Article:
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#1530-1534 - More from Dryandra

#1530 - Fam. Hypertrophidae
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Hypertrophids are a small family of 50 named, small, Australian, moths, that feed on Eucalypts, and build a shark cage out of their own poop, as you can see here. No sign of the caterpillar, though. 

When they’re ready to pupate, they attach themselves to a surface and turn into a naked pupa, resembling a broken twig, and lacking any kind of cocoon. Unfortunately, they often attach them to leaves instead of twigs, which is a bit conspicuous. The adult moths are generally small and brown or yellow, but some Eupselia species have metallic stripes and black spots, and Thudaca species are silvery-white with yellow stripes.

Dryandra Woodlands



#1531 - Meriphus sp.
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A different species of Meriphus weevil than I’m used to, but there’s a dozen or so in the genus. Adult Meriphus are pollen feeders.

Dryandra Woodlands, in the WA Wheatbelt



#1533 - Fam. Entomobryidae - Slender Springtail
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A familiar of Collembola, longer and thinner than the more familiar families. There’s over 700 known species, but I don’t have much information on them.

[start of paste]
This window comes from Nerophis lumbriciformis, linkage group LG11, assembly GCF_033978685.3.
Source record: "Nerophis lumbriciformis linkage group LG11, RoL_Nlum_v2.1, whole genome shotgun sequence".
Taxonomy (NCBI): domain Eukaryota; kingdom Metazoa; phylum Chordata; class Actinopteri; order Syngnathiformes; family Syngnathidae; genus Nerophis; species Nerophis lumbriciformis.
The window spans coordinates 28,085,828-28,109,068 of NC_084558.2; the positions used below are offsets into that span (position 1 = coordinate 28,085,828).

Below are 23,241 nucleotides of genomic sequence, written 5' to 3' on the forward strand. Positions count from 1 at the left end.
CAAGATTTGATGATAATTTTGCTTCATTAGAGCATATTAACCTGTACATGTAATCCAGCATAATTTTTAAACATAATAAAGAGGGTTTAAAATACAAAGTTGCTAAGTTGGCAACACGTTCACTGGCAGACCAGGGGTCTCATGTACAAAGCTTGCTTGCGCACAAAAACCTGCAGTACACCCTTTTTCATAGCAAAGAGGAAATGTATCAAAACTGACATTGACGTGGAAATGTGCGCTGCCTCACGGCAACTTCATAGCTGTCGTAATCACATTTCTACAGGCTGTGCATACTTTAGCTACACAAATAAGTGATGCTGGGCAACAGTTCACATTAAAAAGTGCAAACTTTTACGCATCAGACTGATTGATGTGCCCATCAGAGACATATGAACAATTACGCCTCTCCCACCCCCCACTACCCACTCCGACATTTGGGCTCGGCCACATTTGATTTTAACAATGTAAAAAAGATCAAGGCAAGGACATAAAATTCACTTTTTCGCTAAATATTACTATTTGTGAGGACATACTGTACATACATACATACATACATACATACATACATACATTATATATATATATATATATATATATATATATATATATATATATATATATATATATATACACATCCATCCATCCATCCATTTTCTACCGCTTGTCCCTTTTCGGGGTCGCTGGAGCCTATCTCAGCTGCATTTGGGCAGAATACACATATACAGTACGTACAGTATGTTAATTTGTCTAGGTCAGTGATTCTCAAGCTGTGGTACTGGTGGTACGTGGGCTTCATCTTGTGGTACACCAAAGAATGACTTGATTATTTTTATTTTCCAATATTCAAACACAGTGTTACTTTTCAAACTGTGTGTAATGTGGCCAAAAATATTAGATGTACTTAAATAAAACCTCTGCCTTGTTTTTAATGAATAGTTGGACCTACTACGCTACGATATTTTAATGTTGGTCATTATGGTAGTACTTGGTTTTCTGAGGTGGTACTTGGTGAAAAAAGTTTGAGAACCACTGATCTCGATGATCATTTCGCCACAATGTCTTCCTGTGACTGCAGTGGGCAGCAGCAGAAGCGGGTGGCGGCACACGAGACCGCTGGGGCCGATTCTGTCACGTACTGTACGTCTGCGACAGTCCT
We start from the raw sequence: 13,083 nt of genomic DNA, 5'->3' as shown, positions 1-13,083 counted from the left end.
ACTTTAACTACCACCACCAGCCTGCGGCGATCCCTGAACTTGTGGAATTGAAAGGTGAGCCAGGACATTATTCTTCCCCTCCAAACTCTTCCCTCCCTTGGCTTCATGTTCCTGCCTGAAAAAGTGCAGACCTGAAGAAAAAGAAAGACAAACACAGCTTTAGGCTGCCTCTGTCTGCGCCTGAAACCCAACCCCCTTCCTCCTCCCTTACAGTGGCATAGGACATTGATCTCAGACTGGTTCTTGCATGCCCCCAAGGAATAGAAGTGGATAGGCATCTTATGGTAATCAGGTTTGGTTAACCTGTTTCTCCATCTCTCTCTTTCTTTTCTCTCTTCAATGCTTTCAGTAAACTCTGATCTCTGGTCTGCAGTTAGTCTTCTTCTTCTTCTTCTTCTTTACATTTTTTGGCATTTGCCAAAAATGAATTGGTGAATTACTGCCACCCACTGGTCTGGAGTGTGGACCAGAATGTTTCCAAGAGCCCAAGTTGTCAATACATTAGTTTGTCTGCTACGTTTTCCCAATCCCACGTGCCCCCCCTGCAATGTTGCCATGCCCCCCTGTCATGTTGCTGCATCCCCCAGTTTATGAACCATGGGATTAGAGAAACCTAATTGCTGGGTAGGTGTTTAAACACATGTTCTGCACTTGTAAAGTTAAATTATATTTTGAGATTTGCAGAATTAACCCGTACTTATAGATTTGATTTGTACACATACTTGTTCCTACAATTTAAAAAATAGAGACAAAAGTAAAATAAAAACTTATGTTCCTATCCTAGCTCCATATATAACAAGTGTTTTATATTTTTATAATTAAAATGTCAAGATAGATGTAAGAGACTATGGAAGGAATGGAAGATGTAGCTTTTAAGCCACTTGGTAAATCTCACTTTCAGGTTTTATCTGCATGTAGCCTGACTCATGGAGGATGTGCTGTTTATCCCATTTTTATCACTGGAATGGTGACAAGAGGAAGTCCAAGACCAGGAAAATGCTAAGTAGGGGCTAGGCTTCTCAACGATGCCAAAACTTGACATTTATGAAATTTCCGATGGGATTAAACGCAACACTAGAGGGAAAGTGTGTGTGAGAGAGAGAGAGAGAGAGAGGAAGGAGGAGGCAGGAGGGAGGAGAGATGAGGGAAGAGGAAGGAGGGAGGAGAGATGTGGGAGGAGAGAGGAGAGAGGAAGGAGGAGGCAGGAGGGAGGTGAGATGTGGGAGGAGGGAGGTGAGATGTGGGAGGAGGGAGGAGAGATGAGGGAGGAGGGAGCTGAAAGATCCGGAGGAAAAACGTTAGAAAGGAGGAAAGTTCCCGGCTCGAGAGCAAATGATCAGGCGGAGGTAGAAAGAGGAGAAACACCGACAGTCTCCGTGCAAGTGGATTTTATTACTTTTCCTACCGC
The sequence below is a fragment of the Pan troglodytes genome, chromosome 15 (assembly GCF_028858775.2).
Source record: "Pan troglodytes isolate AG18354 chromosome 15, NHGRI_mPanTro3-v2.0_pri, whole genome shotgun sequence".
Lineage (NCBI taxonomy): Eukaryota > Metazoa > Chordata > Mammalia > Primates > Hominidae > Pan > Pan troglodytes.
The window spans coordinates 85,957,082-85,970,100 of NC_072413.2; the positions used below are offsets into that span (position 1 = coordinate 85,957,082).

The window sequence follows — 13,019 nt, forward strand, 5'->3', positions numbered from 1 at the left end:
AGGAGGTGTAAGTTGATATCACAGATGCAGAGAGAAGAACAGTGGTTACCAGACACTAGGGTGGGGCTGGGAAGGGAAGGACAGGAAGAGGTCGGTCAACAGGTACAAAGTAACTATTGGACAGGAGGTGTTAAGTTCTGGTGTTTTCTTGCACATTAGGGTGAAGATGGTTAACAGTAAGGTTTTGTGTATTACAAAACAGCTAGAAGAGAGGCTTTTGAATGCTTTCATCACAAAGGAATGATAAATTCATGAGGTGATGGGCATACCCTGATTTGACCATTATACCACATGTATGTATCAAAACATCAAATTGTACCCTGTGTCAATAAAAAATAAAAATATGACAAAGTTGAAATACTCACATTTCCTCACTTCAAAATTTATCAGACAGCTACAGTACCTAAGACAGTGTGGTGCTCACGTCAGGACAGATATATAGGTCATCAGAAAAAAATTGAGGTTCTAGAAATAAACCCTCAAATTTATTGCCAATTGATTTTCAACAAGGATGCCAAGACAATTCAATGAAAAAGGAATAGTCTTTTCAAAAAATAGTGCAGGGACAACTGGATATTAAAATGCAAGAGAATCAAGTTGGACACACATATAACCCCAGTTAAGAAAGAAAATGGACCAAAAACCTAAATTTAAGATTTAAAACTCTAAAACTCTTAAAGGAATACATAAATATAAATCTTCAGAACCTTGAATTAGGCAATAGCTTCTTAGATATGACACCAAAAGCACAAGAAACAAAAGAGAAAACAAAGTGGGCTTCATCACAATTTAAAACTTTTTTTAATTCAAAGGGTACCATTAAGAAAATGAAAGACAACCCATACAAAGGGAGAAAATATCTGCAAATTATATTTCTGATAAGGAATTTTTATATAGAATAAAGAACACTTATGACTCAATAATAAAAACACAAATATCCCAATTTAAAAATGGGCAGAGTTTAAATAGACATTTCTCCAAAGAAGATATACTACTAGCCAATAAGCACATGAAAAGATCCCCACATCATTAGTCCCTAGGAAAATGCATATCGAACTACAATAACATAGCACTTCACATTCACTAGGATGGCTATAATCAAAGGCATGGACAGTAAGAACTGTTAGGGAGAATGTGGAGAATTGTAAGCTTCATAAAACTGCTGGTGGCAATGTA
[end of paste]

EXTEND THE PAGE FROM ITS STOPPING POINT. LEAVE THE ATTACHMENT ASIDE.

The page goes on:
Shaking out of a Eucalypt in the Dryandra Woodlands



#1534 - Labium sp. - Ground-nesting Bee Parasitoid
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A genus of Ichneumonid wasp that target the nests of ground-nesting solitary bees, especially Leioproctus sp., nipping down the burrow while the mother is out collecting pollen and nectar. She is generally quite unhappy if she comes back to find one of these wasps halfway down the hole. In fact, if the bee emerges from the burrow and notices any of these wasps hanging around, she’ll stand guard in the entrance until they give up and leave. 

Dryandra Woodlands, WA.

Tags: blobs with no bones in, coleoptera (beetles), education even if you don't want it, hymenoptera (bees/wasps/ants), lepidoptera (moths and butterflies), orthoptera (crickets and grasshoppers)
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